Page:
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Contents1 John Klauber, independent clinician 2 The patient makes the analyst 3 The analyst's act of freedom as agent of therapeutic change 4 Phantasy effects that which it represents 5 Maturity and interpretation as joint therapeutic agents 6 The response aroused by the psychopath 7 The origins of rage and aggression 8 The psychotherapy of a mentally handicapped patient 9 Countertransference with mentally handicapped patients 10 Independence of mind: attachment and the British Society 11 Migration from the Tavistock: impetus for mental change 12 The struggle to achieve independence of mind in the British Psychoanlytical Society13 Narcissism: a reconstructed theory14 Narcissism as trauma preserved 15 Corruption of interpretation through narcissism 16 The core of narcissism 17 The influence of Wilfred Bion on my clinical work 18 Bion and trauma transformed 19 Envy: a psychological analysis20 The structure of paranoia 21 A theory of communication for psychoanalysis
Neville Symington is a member of the British and Australian Psychoanalytical Societies. His books include 'Narcissism: A New Theory', 'The Making of a Psychotherapist', 'A Pattern of Madness' and 'Becoming a Person Through Psychoanalysis' (all published by Karnac Books); 'The Analytic Experience', and 'The Clinical Thinking of Wilfred Bion' (written with Joan Symington). He has a private psychoanalytic practice in New South Wales, Australia.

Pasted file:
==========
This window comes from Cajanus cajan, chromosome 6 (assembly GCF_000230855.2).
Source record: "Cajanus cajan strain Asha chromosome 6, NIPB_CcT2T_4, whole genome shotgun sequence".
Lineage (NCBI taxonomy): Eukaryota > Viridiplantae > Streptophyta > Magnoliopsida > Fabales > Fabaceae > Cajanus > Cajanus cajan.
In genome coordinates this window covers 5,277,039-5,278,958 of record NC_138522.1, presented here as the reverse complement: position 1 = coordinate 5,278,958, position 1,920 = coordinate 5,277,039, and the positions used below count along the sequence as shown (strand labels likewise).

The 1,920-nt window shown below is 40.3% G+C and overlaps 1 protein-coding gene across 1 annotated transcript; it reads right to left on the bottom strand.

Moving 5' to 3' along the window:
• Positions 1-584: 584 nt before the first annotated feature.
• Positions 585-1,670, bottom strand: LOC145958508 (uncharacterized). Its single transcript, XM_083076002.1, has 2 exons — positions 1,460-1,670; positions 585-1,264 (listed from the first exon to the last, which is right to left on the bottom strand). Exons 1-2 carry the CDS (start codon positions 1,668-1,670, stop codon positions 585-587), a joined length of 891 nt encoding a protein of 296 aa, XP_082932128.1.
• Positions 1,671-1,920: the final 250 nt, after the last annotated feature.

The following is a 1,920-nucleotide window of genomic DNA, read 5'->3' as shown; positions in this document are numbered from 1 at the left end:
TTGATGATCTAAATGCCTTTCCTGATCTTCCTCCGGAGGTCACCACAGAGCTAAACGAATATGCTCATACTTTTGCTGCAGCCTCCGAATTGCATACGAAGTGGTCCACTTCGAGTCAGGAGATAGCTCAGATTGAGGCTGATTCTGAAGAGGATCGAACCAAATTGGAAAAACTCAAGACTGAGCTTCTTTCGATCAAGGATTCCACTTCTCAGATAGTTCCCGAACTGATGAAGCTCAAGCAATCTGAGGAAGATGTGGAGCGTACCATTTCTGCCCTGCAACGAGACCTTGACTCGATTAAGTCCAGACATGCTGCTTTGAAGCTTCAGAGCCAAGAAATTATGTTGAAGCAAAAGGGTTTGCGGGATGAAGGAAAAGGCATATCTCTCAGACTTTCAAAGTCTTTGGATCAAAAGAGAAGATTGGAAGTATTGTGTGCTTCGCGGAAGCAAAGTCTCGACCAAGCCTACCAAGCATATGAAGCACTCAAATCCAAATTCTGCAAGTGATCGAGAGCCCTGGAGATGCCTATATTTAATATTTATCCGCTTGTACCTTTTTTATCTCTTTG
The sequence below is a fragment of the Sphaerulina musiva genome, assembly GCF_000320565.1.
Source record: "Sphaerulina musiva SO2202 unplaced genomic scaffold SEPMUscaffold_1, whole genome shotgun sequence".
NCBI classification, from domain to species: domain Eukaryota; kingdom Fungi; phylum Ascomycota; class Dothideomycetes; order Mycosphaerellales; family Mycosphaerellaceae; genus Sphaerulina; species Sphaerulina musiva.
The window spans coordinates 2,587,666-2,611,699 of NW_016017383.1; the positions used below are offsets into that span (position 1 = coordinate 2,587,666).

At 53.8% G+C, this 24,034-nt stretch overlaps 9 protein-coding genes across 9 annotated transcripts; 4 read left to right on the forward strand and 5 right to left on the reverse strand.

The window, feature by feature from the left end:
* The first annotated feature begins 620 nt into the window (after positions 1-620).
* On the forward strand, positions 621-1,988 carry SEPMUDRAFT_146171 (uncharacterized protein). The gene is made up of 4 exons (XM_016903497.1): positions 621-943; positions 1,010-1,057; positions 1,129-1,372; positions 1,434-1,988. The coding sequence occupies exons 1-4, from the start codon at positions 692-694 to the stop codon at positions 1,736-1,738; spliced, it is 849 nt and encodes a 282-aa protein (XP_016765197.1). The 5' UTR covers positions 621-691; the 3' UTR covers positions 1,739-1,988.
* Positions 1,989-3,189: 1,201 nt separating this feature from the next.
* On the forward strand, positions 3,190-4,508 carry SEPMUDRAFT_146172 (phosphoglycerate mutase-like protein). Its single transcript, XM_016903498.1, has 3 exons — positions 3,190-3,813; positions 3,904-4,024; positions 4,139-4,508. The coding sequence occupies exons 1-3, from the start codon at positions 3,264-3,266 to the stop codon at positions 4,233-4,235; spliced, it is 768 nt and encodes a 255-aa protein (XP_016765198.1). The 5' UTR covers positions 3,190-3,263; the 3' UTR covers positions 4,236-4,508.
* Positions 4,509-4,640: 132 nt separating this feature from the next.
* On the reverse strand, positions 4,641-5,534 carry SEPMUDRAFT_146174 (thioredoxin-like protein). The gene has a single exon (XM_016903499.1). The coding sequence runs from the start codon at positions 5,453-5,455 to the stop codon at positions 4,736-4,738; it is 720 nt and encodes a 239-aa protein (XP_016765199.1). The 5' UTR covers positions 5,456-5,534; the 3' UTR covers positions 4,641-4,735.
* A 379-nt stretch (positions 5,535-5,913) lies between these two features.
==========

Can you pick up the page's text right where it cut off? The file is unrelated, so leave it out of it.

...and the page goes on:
'In this book, Neville Symington brings together a wide range of lectures and previously published papers, along with fresh commentary, providing the reader with a veritable feast of his ideas and further thinking about psychoanalytic theory and clinical practice. With unusual openness, Symington invites the reader to follow his journey by which he struggled through the process of becoming his own person and becoming a psychoanalyst. He is frankly critical of any theory or clinical practice that falls short of what he believes is needed for analysis to fulfill its potential for enabling patients to enter into their own process of becoming a person, without which their core problems may remain untouched by analysis as it is often practised. Reading through this book in its entirety is to be deeply challenged. I warmly commend it to analysts and therapists and to anyone who is interested in understanding the inner depths of both mind and being.'- Patrick Casement, psychoanalyst and therapist